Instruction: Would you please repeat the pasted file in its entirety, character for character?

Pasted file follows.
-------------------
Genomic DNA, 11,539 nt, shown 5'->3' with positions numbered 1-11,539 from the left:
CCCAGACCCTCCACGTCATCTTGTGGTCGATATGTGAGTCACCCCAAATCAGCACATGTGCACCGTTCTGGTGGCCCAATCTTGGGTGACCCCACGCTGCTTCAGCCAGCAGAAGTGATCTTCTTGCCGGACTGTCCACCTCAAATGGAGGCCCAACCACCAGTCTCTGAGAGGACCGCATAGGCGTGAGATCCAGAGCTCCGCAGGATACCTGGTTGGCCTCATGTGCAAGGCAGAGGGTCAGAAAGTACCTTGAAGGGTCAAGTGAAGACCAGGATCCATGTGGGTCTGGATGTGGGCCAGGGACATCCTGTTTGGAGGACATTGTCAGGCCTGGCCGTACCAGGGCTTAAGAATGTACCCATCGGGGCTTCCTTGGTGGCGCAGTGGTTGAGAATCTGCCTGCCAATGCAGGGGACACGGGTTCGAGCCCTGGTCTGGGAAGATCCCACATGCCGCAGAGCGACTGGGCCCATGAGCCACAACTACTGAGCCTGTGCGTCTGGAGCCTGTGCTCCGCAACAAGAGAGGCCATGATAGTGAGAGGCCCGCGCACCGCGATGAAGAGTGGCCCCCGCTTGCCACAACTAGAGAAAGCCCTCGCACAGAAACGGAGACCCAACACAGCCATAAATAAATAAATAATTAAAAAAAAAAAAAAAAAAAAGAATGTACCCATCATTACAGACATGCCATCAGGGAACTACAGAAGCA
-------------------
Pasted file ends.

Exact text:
Genomic DNA, 11,539 nt, shown 5'->3' with positions numbered 1-11,539 from the left:
CCCAGACCCTCCACGTCATCTTGTGGTCGATATGTGAGTCACCCCAAATCAGCACATGTGCACCGTTCTGGTGGCCCAATCTTGGGTGACCCCACGCTGCTTCAGCCAGCAGAAGTGATCTTCTTGCCGGACTGTCCACCTCAAATGGAGGCCCAACCACCAGTCTCTGAGAGGACCGCATAGGCGTGAGATCCAGAGCTCCGCAGGATACCTGGTTGGCCTCATGTGCAAGGCAGAGGGTCAGAAAGTACCTTGAAGGGTCAAGTGAAGACCAGGATCCATGTGGGTCTGGATGTGGGCCAGGGACATCCTGTTTGGAGGACATTGTCAGGCCTGGCCGTACCAGGGCTTAAGAATGTACCCATCGGGGCTTCCTTGGTGGCGCAGTGGTTGAGAATCTGCCTGCCAATGCAGGGGACACGGGTTCGAGCCCTGGTCTGGGAAGATCCCACATGCCGCAGAGCGACTGGGCCCATGAGCCACAACTACTGAGCCTGTGCGTCTGGAGCCTGTGCTCCGCAACAAGAGAGGCCATGATAGTGAGAGGCCCGCGCACCGCGATGAAGAGTGGCCCCCGCTTGCCACAACTAGAGAAAGCCCTCGCACAGAAACGGAGACCCAACACAGCCATAAATAAATAAATAATTAAAAAAAAAAAAAAAAAAAAGAATGTACCCATCATTACAGACATGCCATCAGGGAACTACAGAAGCA